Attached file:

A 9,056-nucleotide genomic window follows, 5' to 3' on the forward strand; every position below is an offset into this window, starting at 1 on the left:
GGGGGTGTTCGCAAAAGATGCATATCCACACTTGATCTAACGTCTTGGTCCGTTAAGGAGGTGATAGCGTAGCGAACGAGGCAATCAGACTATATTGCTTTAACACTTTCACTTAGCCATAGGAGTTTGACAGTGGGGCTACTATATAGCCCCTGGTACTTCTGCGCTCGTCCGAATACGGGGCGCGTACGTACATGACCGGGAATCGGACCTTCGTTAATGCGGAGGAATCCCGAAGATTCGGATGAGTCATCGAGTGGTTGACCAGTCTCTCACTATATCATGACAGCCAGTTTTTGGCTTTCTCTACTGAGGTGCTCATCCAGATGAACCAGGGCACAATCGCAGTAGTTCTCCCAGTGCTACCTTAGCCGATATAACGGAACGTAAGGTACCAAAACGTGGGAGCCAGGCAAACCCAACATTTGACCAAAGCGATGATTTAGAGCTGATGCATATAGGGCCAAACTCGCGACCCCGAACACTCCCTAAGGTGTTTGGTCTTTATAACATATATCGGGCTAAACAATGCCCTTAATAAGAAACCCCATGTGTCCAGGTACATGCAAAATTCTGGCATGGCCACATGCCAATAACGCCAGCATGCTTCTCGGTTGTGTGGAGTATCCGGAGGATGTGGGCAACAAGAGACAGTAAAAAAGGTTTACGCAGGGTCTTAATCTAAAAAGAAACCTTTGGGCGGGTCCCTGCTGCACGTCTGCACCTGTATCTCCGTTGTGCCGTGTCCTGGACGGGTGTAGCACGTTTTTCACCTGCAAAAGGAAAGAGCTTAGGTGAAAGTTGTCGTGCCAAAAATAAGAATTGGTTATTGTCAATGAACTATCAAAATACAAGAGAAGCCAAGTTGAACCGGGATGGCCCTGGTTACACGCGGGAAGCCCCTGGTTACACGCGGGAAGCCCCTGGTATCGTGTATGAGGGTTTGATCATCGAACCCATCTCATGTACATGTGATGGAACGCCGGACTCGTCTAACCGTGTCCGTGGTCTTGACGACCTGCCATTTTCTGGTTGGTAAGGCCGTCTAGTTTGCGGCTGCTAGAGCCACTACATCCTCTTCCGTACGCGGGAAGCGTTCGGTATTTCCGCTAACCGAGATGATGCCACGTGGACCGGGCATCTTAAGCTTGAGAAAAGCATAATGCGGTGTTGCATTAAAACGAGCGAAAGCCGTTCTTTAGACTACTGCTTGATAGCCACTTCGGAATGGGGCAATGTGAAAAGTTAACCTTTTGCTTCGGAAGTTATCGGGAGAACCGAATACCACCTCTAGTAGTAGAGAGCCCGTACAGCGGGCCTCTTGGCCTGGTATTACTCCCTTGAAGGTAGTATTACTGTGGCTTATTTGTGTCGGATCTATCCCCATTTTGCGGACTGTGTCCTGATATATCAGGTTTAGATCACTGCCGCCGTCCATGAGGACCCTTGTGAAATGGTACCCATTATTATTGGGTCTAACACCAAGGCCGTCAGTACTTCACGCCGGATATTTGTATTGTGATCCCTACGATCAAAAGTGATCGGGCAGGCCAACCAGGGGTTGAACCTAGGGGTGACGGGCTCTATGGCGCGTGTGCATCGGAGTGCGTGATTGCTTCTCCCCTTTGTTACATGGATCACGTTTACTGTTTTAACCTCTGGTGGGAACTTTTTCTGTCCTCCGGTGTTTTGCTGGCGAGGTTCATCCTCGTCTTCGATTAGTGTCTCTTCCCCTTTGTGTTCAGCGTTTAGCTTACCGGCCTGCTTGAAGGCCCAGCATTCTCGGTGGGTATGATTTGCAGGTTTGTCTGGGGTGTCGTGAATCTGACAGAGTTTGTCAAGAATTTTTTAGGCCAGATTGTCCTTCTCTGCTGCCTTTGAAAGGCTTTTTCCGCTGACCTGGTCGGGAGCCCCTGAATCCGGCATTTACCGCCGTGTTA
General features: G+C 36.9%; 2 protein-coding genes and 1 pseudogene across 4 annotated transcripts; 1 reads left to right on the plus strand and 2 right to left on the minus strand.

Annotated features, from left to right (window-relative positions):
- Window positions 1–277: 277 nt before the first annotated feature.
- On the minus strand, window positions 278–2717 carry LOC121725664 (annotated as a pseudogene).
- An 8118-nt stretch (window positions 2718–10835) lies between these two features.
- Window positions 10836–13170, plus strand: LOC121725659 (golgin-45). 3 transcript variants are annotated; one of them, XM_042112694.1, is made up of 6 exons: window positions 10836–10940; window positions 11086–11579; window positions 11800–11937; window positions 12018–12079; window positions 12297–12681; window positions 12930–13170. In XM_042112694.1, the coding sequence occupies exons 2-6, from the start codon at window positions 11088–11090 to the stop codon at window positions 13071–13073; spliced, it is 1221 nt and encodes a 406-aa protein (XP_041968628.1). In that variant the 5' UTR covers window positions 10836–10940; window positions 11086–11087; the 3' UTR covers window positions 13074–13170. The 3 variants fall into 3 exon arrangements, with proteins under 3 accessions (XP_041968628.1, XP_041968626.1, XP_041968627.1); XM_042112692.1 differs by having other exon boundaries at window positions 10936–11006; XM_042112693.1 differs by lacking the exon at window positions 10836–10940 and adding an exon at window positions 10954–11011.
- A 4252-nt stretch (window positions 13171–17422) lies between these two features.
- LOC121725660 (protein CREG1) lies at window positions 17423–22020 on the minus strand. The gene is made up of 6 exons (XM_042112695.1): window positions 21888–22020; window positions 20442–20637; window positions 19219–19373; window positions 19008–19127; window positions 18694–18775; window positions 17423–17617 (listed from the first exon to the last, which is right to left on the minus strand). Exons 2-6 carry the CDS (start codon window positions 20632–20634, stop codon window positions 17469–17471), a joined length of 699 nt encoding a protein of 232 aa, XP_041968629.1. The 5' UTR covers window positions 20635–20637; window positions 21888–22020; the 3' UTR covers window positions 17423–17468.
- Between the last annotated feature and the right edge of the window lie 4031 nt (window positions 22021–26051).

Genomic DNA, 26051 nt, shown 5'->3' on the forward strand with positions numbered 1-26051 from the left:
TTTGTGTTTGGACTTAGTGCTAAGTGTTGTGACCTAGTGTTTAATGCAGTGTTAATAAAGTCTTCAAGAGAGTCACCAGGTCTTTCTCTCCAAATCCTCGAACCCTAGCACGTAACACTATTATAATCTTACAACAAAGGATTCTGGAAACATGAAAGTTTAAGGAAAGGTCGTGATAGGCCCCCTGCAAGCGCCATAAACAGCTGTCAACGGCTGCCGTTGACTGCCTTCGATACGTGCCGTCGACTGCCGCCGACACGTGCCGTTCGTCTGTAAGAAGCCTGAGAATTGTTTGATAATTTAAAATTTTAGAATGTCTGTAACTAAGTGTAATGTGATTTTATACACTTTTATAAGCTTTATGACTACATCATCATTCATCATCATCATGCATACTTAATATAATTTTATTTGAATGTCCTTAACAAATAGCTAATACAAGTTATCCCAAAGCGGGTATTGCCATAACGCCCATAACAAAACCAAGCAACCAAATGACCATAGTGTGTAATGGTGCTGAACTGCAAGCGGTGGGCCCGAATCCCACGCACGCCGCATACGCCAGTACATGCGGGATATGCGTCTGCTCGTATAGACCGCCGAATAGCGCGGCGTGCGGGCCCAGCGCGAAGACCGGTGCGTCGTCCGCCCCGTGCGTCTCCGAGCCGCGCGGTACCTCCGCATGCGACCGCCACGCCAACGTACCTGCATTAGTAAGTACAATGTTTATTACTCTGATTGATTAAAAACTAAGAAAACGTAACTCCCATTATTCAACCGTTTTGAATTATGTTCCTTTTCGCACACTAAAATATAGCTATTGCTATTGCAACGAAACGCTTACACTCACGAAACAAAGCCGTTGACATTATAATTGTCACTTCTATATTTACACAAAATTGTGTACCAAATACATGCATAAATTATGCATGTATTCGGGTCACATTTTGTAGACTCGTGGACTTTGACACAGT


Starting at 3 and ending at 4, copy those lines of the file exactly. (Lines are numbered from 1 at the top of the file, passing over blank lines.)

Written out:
General features: G+C 36.9%; 2 protein-coding genes and 1 pseudogene across 4 annotated transcripts; 1 reads left to right on the plus strand and 2 right to left on the minus strand.

Annotated features, from left to right (window-relative positions):